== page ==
The first mirrors used by humans were most likely pools of dark, still water, or water collected in a primitive vessel of some sort. The requirements for making a good mirror are a surface with a very high degree of flatness (preferably but not necessarily with high reflectivity), and a surface roughness smaller than the wavelength of the light. The earliest manufactured mirrors were pieces of polished stone such as obsidian, a naturally occurring volcanic glass.
Glass was a desirable material for mirrors. Because the surface of glass is naturally smooth, it produces reflections with very little blur. In addition, glass is very hard and scratch resistant. However, glass by itself has little reflectivity, so people began coating it with metals to increase the reflectivity.
Spherical Mirror- A mirror which is made from a part of a hollow sphere.
Concave mirror- A mirror which is polished from the bulging side of a hollow sphere , such that the reflecting side is towards its hollow side.
Convex mirror- A mirror which is polished from the hollow side of the sphere, such that reflecting surface is towards its bulging side.
-The mid point of the spherical mirror is called Pole .It is denoted by the symbol P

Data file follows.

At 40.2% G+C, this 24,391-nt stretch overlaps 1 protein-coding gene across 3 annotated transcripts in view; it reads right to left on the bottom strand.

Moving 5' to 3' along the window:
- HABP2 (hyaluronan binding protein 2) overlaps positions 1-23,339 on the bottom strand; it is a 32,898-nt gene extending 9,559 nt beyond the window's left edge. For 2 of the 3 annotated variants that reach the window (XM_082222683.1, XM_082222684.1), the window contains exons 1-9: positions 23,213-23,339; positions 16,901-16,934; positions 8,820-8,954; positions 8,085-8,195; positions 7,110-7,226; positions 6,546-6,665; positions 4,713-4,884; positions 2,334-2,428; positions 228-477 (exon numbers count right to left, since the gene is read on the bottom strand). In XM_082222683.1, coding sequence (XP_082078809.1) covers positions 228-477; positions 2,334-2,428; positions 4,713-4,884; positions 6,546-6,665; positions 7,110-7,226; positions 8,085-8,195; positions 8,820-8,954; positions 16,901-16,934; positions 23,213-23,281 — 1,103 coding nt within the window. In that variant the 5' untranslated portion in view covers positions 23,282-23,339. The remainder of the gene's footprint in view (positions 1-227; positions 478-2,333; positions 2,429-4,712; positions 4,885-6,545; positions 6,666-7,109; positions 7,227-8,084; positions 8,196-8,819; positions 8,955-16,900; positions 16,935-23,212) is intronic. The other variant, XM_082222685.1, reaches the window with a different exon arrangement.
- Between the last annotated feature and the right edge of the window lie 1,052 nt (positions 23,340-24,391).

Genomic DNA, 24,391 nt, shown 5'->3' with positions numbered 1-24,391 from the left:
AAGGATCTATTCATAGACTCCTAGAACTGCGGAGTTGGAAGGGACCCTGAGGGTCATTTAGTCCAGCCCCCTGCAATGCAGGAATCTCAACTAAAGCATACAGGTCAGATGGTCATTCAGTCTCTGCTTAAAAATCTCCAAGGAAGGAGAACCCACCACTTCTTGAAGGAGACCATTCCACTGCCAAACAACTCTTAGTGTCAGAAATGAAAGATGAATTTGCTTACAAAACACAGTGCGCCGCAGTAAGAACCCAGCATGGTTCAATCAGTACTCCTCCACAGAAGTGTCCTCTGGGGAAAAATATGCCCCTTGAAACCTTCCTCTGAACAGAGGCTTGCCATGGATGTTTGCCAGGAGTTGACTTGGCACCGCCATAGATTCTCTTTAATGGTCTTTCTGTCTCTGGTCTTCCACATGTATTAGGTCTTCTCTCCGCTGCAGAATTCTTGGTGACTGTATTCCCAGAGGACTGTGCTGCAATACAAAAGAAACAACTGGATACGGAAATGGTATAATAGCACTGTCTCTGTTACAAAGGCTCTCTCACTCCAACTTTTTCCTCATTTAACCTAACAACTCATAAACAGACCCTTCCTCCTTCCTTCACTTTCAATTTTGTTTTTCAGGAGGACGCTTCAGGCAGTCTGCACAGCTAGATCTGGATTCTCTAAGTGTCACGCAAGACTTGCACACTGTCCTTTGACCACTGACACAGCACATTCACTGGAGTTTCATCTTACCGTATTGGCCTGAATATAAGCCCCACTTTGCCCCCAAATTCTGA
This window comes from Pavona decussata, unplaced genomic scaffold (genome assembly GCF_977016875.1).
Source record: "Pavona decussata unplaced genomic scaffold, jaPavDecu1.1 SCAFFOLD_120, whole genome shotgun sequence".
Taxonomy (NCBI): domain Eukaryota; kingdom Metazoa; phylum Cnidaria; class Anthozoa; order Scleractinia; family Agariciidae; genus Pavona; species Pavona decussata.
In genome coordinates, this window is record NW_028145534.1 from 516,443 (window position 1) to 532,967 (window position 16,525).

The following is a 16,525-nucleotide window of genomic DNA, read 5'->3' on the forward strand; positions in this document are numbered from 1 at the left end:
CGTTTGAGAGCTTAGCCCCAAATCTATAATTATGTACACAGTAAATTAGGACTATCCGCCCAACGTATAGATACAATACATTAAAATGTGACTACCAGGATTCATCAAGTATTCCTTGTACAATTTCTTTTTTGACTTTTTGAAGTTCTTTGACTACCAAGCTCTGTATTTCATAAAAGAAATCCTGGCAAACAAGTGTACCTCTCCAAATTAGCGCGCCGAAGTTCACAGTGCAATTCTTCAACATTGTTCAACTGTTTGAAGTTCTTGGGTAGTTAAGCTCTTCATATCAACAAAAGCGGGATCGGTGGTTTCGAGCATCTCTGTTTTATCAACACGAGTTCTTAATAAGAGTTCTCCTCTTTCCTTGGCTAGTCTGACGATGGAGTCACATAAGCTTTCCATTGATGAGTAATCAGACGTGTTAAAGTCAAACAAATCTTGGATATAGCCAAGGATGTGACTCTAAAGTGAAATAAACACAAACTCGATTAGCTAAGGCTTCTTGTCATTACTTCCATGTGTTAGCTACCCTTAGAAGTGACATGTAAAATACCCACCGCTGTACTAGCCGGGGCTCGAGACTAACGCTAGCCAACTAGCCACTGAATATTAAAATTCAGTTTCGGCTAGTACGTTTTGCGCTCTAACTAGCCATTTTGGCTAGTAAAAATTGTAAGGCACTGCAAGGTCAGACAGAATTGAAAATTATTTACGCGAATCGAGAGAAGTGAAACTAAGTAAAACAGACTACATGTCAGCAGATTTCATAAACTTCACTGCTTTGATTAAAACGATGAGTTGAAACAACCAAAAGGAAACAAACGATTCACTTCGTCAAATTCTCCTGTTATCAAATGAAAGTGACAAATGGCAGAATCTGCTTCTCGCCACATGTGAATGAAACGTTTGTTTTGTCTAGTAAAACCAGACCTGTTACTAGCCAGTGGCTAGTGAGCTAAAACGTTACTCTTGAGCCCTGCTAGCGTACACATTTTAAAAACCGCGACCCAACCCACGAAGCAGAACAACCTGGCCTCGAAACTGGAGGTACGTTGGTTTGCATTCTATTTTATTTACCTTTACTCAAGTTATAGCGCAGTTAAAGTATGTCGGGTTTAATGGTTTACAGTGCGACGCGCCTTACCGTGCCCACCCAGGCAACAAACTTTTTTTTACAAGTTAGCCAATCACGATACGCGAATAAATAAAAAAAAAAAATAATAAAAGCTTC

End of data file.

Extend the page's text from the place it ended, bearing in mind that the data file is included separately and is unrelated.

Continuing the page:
Center of curvatureThe center of th :e sphere of which the spherical mirror is a part is called center of curvature and is denoted by symbol C.
Principal Axis- An imaginary line passing through the pole and the centre of curvature of a spherical mirror is called principal axis.
Linear Aperture- The diameter of a spherical mirror is called linear aperture.
Principal Focus-It is a point on the principal axis where a beam of light parallel to the principal axis , after reflection either actually meets or appear to meet. It is denoted by the letter F.
Focal length - The linear distance between the pole and the principal focus is called focal length. It is denoted by the letter f.
Radius of curvature-The linear distance between the pole and centre of curvature is called radius of curvature.It is denoted by the letter R.